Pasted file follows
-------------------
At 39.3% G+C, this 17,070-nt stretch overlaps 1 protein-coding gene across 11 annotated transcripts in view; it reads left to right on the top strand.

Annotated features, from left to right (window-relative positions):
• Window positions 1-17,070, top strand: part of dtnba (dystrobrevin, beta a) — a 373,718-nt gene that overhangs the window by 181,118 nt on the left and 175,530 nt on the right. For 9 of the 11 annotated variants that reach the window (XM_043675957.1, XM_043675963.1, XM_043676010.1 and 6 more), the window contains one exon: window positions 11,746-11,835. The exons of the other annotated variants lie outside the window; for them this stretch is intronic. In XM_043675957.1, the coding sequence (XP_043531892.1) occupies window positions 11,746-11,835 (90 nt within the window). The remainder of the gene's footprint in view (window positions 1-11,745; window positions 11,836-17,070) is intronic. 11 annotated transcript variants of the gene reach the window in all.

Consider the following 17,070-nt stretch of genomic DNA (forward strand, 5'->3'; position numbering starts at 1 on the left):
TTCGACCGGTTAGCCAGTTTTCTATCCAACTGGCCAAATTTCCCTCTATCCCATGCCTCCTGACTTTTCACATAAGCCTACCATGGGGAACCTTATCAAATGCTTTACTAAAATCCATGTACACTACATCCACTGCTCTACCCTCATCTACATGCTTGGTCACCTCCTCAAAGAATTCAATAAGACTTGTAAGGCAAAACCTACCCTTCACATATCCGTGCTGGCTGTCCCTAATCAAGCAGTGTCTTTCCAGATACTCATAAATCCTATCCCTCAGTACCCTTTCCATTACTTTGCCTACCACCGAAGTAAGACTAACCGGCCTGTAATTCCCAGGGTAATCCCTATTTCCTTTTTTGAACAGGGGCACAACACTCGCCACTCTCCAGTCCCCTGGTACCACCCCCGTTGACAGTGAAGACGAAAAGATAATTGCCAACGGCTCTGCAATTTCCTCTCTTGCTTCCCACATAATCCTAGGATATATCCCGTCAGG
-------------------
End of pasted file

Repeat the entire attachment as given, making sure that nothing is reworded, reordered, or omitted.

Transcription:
At 39.3% G+C, this 17,070-nt stretch overlaps 1 protein-coding gene across 11 annotated transcripts in view; it reads left to right on the top strand.

Annotated features, from left to right (window-relative positions):
• Window positions 1-17,070, top strand: part of dtnba (dystrobrevin, beta a) — a 373,718-nt gene that overhangs the window by 181,118 nt on the left and 175,530 nt on the right. For 9 of the 11 annotated variants that reach the window (XM_043675957.1, XM_043675963.1, XM_043676010.1 and 6 more), the window contains one exon: window positions 11,746-11,835. The exons of the other annotated variants lie outside the window; for them this stretch is intronic. In XM_043675957.1, the coding sequence (XP_043531892.1) occupies window positions 11,746-11,835 (90 nt within the window). The remainder of the gene's footprint in view (window positions 1-11,745; window positions 11,836-17,070) is intronic. 11 annotated transcript variants of the gene reach the window in all.

Consider the following 17,070-nt stretch of genomic DNA (forward strand, 5'->3'; position numbering starts at 1 on the left):
TTCGACCGGTTAGCCAGTTTTCTATCCAACTGGCCAAATTTCCCTCTATCCCATGCCTCCTGACTTTTCACATAAGCCTACCATGGGGAACCTTATCAAATGCTTTACTAAAATCCATGTACACTACATCCACTGCTCTACCCTCATCTACATGCTTGGTCACCTCCTCAAAGAATTCAATAAGACTTGTAAGGCAAAACCTACCCTTCACATATCCGTGCTGGCTGTCCCTAATCAAGCAGTGTCTTTCCAGATACTCATAAATCCTATCCCTCAGTACCCTTTCCATTACTTTGCCTACCACCGAAGTAAGACTAACCGGCCTGTAATTCCCAGGGTAATCCCTATTTCCTTTTTTGAACAGGGGCACAACACTCGCCACTCTCCAGTCCCCTGGTACCACCCCCGTTGACAGTGAAGACGAAAAGATAATTGCCAACGGCTCTGCAATTTCCTCTCTTGCTTCCCACATAATCCTAGGATATATCCCGTCAGG